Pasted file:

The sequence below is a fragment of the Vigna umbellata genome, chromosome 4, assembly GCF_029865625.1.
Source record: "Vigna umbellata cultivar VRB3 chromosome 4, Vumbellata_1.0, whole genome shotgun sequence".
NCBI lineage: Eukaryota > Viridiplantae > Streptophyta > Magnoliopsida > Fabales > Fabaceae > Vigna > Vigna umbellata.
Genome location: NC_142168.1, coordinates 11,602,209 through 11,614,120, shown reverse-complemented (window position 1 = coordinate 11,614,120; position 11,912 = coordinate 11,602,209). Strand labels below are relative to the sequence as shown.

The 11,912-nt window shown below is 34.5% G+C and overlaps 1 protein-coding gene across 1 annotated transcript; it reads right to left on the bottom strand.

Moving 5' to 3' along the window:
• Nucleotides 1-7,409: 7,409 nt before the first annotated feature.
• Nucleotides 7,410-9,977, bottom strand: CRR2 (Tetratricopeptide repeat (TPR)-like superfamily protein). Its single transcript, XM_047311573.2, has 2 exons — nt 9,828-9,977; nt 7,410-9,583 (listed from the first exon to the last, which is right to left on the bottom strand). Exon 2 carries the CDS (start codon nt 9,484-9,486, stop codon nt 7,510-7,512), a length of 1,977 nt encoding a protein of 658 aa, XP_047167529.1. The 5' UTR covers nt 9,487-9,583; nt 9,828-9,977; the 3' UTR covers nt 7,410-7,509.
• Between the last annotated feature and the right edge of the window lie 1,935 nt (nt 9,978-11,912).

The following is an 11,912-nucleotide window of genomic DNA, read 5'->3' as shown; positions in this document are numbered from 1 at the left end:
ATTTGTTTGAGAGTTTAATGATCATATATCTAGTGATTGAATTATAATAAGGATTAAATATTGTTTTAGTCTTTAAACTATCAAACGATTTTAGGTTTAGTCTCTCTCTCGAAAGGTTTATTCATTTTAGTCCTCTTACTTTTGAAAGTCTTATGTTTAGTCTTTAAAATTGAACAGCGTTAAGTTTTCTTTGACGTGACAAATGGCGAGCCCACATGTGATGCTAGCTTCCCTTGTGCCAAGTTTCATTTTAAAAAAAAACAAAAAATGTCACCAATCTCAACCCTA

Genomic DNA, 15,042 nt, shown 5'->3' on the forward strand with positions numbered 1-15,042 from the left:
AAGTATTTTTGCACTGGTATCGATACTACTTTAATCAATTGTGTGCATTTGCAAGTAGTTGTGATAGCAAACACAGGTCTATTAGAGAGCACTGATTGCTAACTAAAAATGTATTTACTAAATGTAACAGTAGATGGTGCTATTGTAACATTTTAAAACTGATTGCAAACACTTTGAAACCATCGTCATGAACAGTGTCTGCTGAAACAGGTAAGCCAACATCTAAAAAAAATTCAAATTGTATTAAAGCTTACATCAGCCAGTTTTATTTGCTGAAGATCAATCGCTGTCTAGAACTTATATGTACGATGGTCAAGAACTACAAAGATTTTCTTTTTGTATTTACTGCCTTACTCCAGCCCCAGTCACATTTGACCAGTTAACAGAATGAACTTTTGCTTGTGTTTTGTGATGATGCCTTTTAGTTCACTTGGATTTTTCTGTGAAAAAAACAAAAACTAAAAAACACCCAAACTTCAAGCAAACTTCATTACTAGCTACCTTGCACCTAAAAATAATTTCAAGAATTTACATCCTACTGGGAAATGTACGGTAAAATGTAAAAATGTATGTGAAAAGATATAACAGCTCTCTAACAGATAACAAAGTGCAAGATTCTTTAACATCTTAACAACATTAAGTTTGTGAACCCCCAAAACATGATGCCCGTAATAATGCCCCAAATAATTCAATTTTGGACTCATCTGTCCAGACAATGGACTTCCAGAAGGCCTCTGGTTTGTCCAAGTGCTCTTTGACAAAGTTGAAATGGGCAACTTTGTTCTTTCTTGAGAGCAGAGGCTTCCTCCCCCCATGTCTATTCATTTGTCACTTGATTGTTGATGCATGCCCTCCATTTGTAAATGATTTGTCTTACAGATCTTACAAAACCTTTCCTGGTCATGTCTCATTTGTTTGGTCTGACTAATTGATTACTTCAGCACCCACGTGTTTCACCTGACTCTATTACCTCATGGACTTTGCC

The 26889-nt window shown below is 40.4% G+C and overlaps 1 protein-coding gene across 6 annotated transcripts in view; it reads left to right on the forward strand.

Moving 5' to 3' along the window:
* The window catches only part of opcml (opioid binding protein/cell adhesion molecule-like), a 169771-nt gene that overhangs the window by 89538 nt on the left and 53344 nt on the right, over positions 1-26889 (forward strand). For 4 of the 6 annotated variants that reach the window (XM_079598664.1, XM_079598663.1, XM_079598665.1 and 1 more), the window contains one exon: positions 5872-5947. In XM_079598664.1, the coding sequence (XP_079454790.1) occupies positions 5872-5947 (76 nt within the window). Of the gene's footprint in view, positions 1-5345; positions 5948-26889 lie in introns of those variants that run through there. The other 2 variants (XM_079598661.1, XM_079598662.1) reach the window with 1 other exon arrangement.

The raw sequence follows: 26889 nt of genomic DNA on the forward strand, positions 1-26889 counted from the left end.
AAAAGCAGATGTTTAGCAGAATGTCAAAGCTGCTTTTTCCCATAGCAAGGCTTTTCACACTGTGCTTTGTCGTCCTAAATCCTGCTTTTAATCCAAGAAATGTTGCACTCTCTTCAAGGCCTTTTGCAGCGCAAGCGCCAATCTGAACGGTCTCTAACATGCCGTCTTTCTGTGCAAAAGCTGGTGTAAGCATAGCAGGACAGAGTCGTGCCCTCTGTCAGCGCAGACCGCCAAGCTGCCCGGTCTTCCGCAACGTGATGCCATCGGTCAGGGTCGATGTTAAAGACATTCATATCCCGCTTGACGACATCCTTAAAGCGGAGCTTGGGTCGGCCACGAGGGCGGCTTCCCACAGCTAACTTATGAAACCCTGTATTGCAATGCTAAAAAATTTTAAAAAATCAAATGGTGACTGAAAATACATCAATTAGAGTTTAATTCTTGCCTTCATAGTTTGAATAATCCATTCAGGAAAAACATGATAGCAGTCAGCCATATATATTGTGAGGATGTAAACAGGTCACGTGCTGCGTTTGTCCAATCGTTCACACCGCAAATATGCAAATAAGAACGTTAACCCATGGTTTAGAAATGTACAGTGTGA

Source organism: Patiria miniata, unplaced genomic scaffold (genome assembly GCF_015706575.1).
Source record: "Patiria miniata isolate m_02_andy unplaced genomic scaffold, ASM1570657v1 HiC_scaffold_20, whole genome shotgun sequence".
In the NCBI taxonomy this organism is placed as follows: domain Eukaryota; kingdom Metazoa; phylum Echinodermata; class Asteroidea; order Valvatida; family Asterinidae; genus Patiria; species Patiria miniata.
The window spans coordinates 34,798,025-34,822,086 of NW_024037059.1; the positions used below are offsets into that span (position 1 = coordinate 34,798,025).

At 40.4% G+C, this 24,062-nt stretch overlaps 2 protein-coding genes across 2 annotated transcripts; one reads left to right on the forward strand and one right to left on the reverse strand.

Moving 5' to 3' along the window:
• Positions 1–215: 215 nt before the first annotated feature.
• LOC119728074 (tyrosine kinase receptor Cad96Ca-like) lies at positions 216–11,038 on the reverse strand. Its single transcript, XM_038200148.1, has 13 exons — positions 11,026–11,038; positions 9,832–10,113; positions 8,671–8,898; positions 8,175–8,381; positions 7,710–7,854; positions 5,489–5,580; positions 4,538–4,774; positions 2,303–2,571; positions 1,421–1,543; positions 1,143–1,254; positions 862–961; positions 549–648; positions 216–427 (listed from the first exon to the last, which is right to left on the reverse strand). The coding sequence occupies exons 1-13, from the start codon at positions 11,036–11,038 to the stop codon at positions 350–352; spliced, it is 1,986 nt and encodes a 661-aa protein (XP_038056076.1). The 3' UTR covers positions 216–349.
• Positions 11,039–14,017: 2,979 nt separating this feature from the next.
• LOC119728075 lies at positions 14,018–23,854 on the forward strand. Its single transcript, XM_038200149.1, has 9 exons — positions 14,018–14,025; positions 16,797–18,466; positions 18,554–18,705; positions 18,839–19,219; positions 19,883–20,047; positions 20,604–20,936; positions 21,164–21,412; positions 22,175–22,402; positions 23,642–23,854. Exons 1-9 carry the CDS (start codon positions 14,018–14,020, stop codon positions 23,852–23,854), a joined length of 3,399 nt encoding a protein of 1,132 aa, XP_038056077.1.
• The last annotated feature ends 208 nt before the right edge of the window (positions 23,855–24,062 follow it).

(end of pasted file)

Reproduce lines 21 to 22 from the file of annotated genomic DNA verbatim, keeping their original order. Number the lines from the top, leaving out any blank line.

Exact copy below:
In the NCBI taxonomy this organism is placed as follows: domain Eukaryota; kingdom Metazoa; phylum Echinodermata; class Asteroidea; order Valvatida; family Asterinidae; genus Patiria; species Patiria miniata.
The window spans coordinates 34,798,025-34,822,086 of NW_024037059.1; the positions used below are offsets into that span (position 1 = coordinate 34,798,025).